21/11/2018 13:15 GMT | Updated 21/11/2018 13:16 GMT

Private Fertility Clinic Is Offering Free Round Of IVF In Christmas Prize Draw

But is it okay to lottery fertility treatment?

Private IVF treatment costs between £3,000 and £5,000 per cycle, making it unaffordable for many couples struggling to conceive. The alternative is often long waiting times on the NHS and that’s if free treatment is even available in your area – recent research has revealed a drastic “postcode lottery” in relation to access, with some women denied referrals depending on where they live.

But now, a private London centre, the Harley Street Fertility Clinic, is offering one free round of IVF as a prize to women who enter a Christmas lottery.

The competition has divided opinion with some women welcoming the opportunity for cheaper private treatment while others say it’ll place desperate couples in an “appalling situation”. 

[Read More: Who can get IVF for free on the NHS?]

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Current and new patients can enter the prize draw throughout December, providing they register and have an initial consultation at the clinic, which costs £200.

“Forget perfume, scented candles and chocolates, the Harley Street Fertility Clinic will be giving one patient a free round of IVF for Christmas,” the ad for the lottery reads. 

“While the prize won’t take away the anxiety or worry around fertility treatment, the full cycle of IVF, using a fresh or deferred embryo transfer, and including all medications and blastocyst culture, will hopefully ease the financial burden of treatment for the winning patient and take them a step closer to having a child of their own.” 

The winner will be drawn at random via a Facebook Live event on Friday 03 January 2019 and their treatment will start before 31 March 2019.

Ann Furedi, chief executive of the British Pregnancy Advisory Service (BPAS) does not support the idea. “I thought this was a spoof when I read it – it’s hard to see how anyone who understands the issues infertile couples face can indulge in this kind of stunt,” she told HuffPost UK. 

“It illustrates the dire state of access to assisted conception in this country, placing couples who can’t afford private fees in an appalling situation where this kind of ‘lottery’ – which they effectively have to pay to enter – may be their only hope of a baby.”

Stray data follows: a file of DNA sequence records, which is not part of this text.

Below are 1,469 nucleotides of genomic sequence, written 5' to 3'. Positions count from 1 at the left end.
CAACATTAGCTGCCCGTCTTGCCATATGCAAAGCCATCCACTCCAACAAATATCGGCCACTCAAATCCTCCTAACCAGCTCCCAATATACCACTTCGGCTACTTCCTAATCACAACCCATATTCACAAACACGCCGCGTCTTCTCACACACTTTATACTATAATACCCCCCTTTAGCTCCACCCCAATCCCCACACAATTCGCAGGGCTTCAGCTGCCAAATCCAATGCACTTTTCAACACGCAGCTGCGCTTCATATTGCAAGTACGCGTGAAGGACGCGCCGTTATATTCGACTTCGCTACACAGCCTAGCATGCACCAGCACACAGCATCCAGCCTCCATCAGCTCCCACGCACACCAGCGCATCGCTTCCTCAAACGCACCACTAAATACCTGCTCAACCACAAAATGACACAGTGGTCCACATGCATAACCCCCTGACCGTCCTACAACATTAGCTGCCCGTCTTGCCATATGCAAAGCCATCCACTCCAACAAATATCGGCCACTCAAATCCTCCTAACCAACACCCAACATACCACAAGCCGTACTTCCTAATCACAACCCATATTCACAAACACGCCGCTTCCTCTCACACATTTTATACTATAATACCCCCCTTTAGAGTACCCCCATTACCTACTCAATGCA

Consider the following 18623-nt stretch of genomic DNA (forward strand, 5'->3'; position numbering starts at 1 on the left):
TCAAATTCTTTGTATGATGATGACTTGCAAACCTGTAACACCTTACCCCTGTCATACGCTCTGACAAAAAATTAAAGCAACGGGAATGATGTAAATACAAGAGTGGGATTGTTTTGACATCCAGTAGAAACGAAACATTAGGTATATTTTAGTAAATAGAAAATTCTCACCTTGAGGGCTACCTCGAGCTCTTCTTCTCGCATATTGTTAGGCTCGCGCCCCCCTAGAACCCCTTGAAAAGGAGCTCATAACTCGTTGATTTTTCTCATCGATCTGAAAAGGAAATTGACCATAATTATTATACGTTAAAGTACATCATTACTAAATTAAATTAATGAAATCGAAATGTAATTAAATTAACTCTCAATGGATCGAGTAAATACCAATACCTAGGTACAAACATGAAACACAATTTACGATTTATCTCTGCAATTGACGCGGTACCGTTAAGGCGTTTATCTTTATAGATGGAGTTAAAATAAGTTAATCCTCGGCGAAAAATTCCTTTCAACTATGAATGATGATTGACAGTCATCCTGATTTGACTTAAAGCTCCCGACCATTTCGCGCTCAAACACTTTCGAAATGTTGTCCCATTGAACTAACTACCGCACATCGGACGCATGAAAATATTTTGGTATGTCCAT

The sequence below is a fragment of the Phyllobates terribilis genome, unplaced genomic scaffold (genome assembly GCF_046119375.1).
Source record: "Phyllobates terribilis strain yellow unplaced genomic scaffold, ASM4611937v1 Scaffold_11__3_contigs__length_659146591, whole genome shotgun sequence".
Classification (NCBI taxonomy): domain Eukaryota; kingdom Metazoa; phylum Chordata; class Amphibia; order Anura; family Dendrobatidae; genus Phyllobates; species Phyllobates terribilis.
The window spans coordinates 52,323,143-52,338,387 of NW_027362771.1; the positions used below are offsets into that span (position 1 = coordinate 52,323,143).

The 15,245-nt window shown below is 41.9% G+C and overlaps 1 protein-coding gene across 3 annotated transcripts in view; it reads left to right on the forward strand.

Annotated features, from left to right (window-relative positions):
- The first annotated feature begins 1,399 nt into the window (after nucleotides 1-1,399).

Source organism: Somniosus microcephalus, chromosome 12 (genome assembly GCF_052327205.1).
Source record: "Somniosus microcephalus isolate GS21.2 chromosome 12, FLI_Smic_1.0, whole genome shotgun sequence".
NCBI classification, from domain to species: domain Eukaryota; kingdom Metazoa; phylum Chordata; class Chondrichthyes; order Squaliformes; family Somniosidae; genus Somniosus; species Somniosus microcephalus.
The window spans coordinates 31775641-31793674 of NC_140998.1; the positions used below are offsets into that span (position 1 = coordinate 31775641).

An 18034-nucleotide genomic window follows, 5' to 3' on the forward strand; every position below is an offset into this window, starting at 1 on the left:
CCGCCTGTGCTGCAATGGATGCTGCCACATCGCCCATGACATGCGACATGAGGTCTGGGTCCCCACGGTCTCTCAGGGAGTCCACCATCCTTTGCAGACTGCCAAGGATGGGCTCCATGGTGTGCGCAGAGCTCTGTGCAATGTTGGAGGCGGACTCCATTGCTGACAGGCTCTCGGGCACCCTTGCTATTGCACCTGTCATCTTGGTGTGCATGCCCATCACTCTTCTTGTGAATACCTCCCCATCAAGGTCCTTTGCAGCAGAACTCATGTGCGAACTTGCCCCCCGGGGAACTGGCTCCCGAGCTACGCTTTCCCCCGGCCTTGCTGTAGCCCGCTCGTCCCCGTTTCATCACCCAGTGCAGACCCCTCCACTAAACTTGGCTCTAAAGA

[Read More: ‘At A Constant Standstill’: Life on the IVF Waiting List]

She added that BPAS was originally set up as a not-for-profit charity to help women struggling to access abortion care on the NHS, and believes we may now need to adopt a similar approach nationally to support women seeking IVF.

Sarah Norcross, co-chair from the organisation Fertility Fairness, which campaigns for people to have equal access to fertility treatment, agreed the lottery is not the answer. 

“The NHS postcode lottery in England causes hardship and heartache – a competition to win IVF if you make an appointment at a private clinic is not a solution but clever marketing,” she said. 

But Siobhan, a 32-year-old project manager from east London, thinks the lottery is a good idea from the private clinic.

She is due to start IVF treatment on the NHS in December after being on the waiting list for more than 11 months. However, if her NHS treatment is not successful, she says she would consider entering a draw like this. 

“The round could potentially provide someone who can’t afford IVF, has exhausted their NHS options or who has no access to NHS treatment, with an opportunity to have a child,” she told HuffPost UK. 

“My only concern would be the added disappointment that couples might feel if they enter and don’t win the free round. [But] if none of our NHS rounds are successful, and there was an offer like this, I would definitely enter. 

 “With the increased cuts to NHS IVF and the ongoing ‘postcode lottery’, the opportunity to have a free round could be life changing.” 

Recent data released by the organisation Fertility Fairness suggests women are being denied NHS IVF treatment depending on where they live, as decisions are made at local level via clinical commissioning groups. 

Almost half (48 per cent) of clinical commissioning groups do not offer NHS IVF to women aged 40-42, according to the report, despite this going against guidelines set out by the National Institute for Health and Care Excellence (NICE). What’s more, 10 per cent of CCGs refuse access to IVF on the NHS if women are over 35.

Aileen Feeney, chief executive of Fertility Fairness, previously told HuffPost UK that couples turned away from NHS clinics have very few options.

“Unfortunately there are not many options open to patients who live in a CCG area that rations treatment unfairly. There is an individual funding request process available that people can follow,” she said. “We would also recommend people write to their MPs to highlight this unfair situation.”